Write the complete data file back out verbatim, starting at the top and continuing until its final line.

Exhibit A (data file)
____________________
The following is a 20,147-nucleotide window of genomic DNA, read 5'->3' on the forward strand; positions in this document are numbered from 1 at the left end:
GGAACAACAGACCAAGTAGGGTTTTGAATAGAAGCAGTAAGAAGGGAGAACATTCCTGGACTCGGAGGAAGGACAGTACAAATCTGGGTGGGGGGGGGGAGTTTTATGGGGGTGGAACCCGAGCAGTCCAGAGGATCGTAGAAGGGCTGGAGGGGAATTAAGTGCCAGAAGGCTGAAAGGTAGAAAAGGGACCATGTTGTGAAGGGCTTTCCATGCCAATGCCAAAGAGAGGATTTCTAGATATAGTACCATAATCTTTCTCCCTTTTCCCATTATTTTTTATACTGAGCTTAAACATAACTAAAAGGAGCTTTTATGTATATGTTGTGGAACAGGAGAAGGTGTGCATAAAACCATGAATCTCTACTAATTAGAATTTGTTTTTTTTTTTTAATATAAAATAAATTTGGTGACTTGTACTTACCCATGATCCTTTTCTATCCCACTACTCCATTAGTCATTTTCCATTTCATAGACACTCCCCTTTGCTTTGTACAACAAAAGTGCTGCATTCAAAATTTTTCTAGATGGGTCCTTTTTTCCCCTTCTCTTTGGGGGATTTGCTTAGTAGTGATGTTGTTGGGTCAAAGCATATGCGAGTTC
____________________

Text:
The following is a 20,147-nucleotide window of genomic DNA, read 5'->3' on the forward strand; positions in this document are numbered from 1 at the left end:
GGAACAACAGACCAAGTAGGGTTTTGAATAGAAGCAGTAAGAAGGGAGAACATTCCTGGACTCGGAGGAAGGACAGTACAAATCTGGGTGGGGGGGGGGAGTTTTATGGGGGTGGAACCCGAGCAGTCCAGAGGATCGTAGAAGGGCTGGAGGGGAATTAAGTGCCAGAAGGCTGAAAGGTAGAAAAGGGACCATGTTGTGAAGGGCTTTCCATGCCAATGCCAAAGAGAGGATTTCTAGATATAGTACCATAATCTTTCTCCCTTTTCCCATTATTTTTTATACTGAGCTTAAACATAACTAAAAGGAGCTTTTATGTATATGTTGTGGAACAGGAGAAGGTGTGCATAAAACCATGAATCTCTACTAATTAGAATTTGTTTTTTTTTTTTAATATAAAATAAATTTGGTGACTTGTACTTACCCATGATCCTTTTCTATCCCACTACTCCATTAGTCATTTTCCATTTCATAGACACTCCCCTTTGCTTTGTACAACAAAAGTGCTGCATTCAAAATTTTTCTAGATGGGTCCTTTTTTCCCCTTCTCTTTGGGGGATTTGCTTAGTAGTGATGTTGTTGGGTCAAAGCATATGCGAGTTC